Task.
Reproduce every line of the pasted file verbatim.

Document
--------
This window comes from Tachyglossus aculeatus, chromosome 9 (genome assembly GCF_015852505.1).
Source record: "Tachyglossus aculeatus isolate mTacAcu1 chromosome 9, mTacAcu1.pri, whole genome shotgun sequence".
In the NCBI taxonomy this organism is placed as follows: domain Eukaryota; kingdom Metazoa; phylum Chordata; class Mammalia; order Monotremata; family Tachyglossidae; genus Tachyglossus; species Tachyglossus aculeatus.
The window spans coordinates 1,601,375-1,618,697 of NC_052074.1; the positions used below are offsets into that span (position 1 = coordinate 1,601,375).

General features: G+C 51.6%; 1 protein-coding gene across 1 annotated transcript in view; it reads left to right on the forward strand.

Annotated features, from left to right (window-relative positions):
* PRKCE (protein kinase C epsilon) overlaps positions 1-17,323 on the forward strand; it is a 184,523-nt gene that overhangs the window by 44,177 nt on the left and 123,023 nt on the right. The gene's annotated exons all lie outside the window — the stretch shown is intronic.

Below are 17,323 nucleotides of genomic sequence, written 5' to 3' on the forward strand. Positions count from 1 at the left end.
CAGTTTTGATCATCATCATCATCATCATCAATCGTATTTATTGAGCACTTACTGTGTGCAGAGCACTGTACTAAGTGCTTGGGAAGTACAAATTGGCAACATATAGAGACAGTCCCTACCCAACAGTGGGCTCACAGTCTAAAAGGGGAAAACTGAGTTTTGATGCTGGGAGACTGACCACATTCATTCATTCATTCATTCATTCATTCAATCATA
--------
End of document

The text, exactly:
This window comes from Tachyglossus aculeatus, chromosome 9 (genome assembly GCF_015852505.1).
Source record: "Tachyglossus aculeatus isolate mTacAcu1 chromosome 9, mTacAcu1.pri, whole genome shotgun sequence".
In the NCBI taxonomy this organism is placed as follows: domain Eukaryota; kingdom Metazoa; phylum Chordata; class Mammalia; order Monotremata; family Tachyglossidae; genus Tachyglossus; species Tachyglossus aculeatus.
The window spans coordinates 1,601,375-1,618,697 of NC_052074.1; the positions used below are offsets into that span (position 1 = coordinate 1,601,375).

General features: G+C 51.6%; 1 protein-coding gene across 1 annotated transcript in view; it reads left to right on the forward strand.

Annotated features, from left to right (window-relative positions):
* PRKCE (protein kinase C epsilon) overlaps positions 1-17,323 on the forward strand; it is a 184,523-nt gene that overhangs the window by 44,177 nt on the left and 123,023 nt on the right. The gene's annotated exons all lie outside the window — the stretch shown is intronic.

Below are 17,323 nucleotides of genomic sequence, written 5' to 3' on the forward strand. Positions count from 1 at the left end.
CAGTTTTGATCATCATCATCATCATCATCAATCGTATTTATTGAGCACTTACTGTGTGCAGAGCACTGTACTAAGTGCTTGGGAAGTACAAATTGGCAACATATAGAGACAGTCCCTACCCAACAGTGGGCTCACAGTCTAAAAGGGGAAAACTGAGTTTTGATGCTGGGAGACTGACCACATTCATTCATTCATTCATTCATTCATTCAATCATA